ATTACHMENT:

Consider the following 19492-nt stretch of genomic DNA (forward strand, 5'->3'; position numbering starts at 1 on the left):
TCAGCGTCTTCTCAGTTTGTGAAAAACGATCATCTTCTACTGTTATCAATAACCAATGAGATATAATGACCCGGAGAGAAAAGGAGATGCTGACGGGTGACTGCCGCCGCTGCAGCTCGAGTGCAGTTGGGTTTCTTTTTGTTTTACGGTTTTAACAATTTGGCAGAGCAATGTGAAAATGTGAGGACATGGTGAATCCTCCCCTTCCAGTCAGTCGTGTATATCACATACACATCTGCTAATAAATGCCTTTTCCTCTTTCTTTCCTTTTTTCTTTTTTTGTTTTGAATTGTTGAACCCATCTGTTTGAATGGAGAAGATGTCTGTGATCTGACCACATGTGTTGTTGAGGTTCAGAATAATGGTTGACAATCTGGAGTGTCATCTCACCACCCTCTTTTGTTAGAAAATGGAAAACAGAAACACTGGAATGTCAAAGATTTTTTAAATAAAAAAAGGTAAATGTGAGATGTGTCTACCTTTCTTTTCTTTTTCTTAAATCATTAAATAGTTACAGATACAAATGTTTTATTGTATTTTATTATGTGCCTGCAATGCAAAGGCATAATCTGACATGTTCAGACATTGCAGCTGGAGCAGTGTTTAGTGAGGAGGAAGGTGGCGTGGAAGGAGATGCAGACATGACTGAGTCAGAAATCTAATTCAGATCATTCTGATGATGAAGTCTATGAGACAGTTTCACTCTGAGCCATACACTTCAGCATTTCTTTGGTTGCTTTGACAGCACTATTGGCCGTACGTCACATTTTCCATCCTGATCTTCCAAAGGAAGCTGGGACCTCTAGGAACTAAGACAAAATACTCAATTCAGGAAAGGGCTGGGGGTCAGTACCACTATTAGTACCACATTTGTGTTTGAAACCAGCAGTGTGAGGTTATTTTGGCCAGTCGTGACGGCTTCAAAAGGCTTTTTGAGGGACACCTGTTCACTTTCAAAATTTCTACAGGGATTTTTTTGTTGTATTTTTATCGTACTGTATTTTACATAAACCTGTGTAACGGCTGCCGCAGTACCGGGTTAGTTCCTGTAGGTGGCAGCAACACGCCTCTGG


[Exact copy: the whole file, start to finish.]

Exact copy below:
Consider the following 19492-nt stretch of genomic DNA (forward strand, 5'->3'; position numbering starts at 1 on the left):
TCAGCGTCTTCTCAGTTTGTGAAAAACGATCATCTTCTACTGTTATCAATAACCAATGAGATATAATGACCCGGAGAGAAAAGGAGATGCTGACGGGTGACTGCCGCCGCTGCAGCTCGAGTGCAGTTGGGTTTCTTTTTGTTTTACGGTTTTAACAATTTGGCAGAGCAATGTGAAAATGTGAGGACATGGTGAATCCTCCCCTTCCAGTCAGTCGTGTATATCACATACACATCTGCTAATAAATGCCTTTTCCTCTTTCTTTCCTTTTTTCTTTTTTTGTTTTGAATTGTTGAACCCATCTGTTTGAATGGAGAAGATGTCTGTGATCTGACCACATGTGTTGTTGAGGTTCAGAATAATGGTTGACAATCTGGAGTGTCATCTCACCACCCTCTTTTGTTAGAAAATGGAAAACAGAAACACTGGAATGTCAAAGATTTTTTAAATAAAAAAAGGTAAATGTGAGATGTGTCTACCTTTCTTTTCTTTTTCTTAAATCATTAAATAGTTACAGATACAAATGTTTTATTGTATTTTATTATGTGCCTGCAATGCAAAGGCATAATCTGACATGTTCAGACATTGCAGCTGGAGCAGTGTTTAGTGAGGAGGAAGGTGGCGTGGAAGGAGATGCAGACATGACTGAGTCAGAAATCTAATTCAGATCATTCTGATGATGAAGTCTATGAGACAGTTTCACTCTGAGCCATACACTTCAGCATTTCTTTGGTTGCTTTGACAGCACTATTGGCCGTACGTCACATTTTCCATCCTGATCTTCCAAAGGAAGCTGGGACCTCTAGGAACTAAGACAAAATACTCAATTCAGGAAAGGGCTGGGGGTCAGTACCACTATTAGTACCACATTTGTGTTTGAAACCAGCAGTGTGAGGTTATTTTGGCCAGTCGTGACGGCTTCAAAAGGCTTTTTGAGGGACACCTGTTCACTTTCAAAATTTCTACAGGGATTTTTTTGTTGTATTTTTATCGTACTGTATTTTACATAAACCTGTGTAACGGCTGCCGCAGTACCGGGTTAGTTCCTGTAGGTGGCAGCAACACGCCTCTGG